Is your New Year's resolution to make career strides in 2012? Use these helpful tips as your starting point.
Do you want 2012 to be the year you turn your career ambitions into reality?
Despite the tough economy, there is hope.
No matter what phase you are in your professional life, whether you're unemployed, looking to switch careers, or in line for a promotion, there are certain steps you can take to help you reach your career goals in 2012.
While it won't be easy, consider these four helpful tips that could help you move your career forward.
Tip #1 - Figure Out What You Want in a Career
Before you can pursue your professional dreams, you should first figure out what you want in a career. Do you want a dynamic career? Do you enjoy working with people? Do you want to travel?
Knowing the answers to these questions, and ultimately to what your likes and dislikes are, can help you better figure out what you want in a career.
To help you work through your thoughts, write down what you enjoy doing, your strengths and weaknesses, school subjects you loved and subjects you dreaded, and similarly, past jobs you enjoyed and those you were happy to be rid of.
Once you're armed with your self-assessment results, you can research jobs that align with your interests.
The U.S. Department of Labor's Occupational Outlook Handbook is a great resource for finding more information about different professions, including education and salary information. Community colleges, universities, and other educational institutions also offer counseling services for those trying to find a good career fit.
Tip #2 - Set Boundaries at Work
If one of your career goals for the New Year is to maintain a better work-life balance, then it's important for you to set your boundaries at work.
First, you'll need to recognize your priorities.
Do you want family time every day after 5 p.m.? Do you want to limit the amount you travel for work? Define your needs simply and realistically, and then discuss these needs in a professional but concise way with your managers. Be clear, levelheaded, and polite.
It's also imperative to accomplish everything you can at work, while prioritizing and delegating some tasks to others.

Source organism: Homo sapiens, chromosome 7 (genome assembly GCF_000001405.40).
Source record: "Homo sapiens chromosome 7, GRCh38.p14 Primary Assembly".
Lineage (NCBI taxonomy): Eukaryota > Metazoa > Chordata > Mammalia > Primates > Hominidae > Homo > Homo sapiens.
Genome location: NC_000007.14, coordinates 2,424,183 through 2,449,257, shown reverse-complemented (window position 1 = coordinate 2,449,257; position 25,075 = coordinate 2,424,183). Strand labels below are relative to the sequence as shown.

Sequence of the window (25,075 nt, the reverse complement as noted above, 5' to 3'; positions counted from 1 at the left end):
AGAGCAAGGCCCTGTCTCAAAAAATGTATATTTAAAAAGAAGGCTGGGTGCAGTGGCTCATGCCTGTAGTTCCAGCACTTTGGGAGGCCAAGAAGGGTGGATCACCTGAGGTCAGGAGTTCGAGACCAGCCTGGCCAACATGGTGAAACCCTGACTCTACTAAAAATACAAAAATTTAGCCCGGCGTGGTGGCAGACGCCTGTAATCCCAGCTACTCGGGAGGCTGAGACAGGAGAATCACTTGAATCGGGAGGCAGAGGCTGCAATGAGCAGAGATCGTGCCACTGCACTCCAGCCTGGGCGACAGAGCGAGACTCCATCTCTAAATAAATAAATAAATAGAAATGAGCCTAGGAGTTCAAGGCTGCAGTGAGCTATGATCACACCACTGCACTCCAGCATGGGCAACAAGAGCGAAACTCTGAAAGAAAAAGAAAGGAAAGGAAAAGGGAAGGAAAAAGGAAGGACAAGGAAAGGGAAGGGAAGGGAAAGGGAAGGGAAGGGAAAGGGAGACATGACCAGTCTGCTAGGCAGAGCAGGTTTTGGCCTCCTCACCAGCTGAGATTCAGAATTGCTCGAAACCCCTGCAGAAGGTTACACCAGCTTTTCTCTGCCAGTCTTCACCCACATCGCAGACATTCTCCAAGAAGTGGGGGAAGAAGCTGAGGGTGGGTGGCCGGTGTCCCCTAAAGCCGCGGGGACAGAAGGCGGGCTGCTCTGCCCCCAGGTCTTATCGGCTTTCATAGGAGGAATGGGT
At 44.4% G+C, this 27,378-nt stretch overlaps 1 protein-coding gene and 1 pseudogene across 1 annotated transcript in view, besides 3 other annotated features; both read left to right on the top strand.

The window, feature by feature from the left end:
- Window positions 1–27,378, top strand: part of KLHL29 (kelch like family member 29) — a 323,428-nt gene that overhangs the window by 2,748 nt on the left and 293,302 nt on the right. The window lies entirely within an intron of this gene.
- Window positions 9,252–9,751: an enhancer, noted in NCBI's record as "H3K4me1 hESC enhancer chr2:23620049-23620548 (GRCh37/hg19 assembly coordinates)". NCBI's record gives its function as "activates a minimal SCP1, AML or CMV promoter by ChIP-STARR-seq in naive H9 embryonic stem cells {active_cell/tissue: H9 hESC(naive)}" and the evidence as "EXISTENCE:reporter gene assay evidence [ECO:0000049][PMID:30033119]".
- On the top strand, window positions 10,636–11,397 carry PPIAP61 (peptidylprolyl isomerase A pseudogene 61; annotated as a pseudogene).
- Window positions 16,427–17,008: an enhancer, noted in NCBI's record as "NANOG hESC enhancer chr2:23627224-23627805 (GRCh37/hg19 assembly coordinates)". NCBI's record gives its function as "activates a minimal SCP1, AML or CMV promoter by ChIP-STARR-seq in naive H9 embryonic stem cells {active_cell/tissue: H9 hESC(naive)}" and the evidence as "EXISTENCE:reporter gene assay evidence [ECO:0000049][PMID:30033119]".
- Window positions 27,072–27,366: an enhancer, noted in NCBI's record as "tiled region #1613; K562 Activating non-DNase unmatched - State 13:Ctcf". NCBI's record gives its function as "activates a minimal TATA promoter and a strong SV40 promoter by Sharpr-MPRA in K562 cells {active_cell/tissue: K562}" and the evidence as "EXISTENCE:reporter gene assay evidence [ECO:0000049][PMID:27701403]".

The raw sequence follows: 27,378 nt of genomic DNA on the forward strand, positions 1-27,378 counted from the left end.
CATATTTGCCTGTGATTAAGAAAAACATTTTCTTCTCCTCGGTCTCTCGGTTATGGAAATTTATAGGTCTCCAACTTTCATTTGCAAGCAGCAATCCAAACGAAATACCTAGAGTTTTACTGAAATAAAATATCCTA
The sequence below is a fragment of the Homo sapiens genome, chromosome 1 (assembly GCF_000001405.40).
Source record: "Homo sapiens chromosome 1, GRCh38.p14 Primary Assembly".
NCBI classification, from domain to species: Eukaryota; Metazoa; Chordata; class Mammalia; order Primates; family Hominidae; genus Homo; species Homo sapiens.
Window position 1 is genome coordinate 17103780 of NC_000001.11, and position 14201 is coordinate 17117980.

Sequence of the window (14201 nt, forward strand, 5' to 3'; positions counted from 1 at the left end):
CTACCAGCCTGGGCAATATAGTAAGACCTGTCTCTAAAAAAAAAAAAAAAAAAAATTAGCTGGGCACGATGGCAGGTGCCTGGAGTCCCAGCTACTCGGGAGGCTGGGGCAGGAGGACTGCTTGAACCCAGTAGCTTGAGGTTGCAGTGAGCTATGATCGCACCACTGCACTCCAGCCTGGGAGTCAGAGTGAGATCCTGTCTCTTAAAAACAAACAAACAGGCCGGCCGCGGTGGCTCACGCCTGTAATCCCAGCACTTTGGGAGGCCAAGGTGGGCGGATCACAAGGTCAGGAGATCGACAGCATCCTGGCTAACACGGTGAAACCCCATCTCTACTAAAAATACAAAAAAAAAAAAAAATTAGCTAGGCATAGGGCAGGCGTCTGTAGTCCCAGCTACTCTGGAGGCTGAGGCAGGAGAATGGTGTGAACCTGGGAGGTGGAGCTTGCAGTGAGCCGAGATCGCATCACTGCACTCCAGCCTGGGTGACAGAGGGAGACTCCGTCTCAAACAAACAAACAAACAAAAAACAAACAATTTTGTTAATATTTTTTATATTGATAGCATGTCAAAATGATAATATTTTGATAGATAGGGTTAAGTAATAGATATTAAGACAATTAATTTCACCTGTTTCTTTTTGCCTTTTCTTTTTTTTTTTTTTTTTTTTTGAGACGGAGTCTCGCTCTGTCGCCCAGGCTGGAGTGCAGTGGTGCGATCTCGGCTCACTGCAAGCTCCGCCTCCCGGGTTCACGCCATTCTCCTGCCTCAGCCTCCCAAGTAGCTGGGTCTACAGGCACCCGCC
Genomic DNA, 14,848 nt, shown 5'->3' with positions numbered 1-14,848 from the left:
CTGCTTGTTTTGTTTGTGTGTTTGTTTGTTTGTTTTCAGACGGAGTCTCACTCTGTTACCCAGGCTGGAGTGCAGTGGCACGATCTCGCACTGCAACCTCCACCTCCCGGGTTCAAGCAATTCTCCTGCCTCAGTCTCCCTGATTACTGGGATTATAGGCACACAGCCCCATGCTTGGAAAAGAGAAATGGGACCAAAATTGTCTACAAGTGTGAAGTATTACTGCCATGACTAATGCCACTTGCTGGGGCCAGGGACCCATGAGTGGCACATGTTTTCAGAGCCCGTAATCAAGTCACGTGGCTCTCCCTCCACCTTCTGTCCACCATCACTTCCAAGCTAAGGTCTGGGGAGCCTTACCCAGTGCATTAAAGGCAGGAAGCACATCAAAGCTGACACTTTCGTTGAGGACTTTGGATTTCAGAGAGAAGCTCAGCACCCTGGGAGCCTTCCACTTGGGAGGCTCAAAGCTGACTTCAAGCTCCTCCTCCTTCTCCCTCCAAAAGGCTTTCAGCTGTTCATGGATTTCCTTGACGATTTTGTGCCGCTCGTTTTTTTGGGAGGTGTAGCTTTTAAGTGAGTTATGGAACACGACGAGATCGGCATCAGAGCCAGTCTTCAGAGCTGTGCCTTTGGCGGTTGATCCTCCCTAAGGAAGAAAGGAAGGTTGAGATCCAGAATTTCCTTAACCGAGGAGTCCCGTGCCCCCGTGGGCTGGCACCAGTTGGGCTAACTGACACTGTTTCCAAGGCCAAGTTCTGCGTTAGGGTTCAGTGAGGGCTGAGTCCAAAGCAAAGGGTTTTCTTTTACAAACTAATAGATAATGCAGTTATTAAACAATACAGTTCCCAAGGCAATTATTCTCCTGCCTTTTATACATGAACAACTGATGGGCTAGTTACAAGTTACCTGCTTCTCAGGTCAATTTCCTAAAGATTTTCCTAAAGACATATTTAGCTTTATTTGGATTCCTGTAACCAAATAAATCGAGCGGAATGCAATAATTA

When it comes to maintaining work-life balance, an important thing to remember is that you have the power to set boundaries at work.
Tip #3 - Advance Your Education
Think advancing your education can help you reach your career goals in 2012? While there are no guarantees that a higher degree will help you get ahead in your professional life, it could help.
For one thing, it could show employers that you're serious about your career goals.
For example, if you're interested in getting a promotion at work, but your education level just isn't cutting it, you could go back to school and get the necessary education to qualify. This could show your employers that you're willing to do what it takes to help propel your career.
If you're currently unemployed, advancing your education could also help you pursue a new career in the New Year - at least that's what the May 2011 unemployment statistics from the U.S Department of Labor suggest.
According to the Department, people with an advanced education, like an associate's degree or bachelor's degree, had unemployment rates of 7 percent and 5.4 percent, respectively. However, people with only a high school diploma faced a more troublesome unemployment rate of 10.3 percent.
Tip #4 - Network, Network, Network
Whether you want to find a new job or move up in your current field, networking could really help.
Networking simply means reaching out and getting to know people in your field or the field you hope to enter. These contacts could potentially be helpful for finding job openings, preparing for interviews, or simply to give you a better sense of your chosen field.
The career center at the University of California, Berkeley notes that networking opportunities are all around you. The center suggests informational interviews, career fairs, and professional networking sites, like LinkedIn, as some ways to make contacts.
Once you start making contacts, try to remember things beyond just their names and careers. If you remember certain details - whether it's their hobbies or favorite ice cream flavor - it could show that you're sincerely interested in making a connection, which can create a bond with a potentially important business contact.
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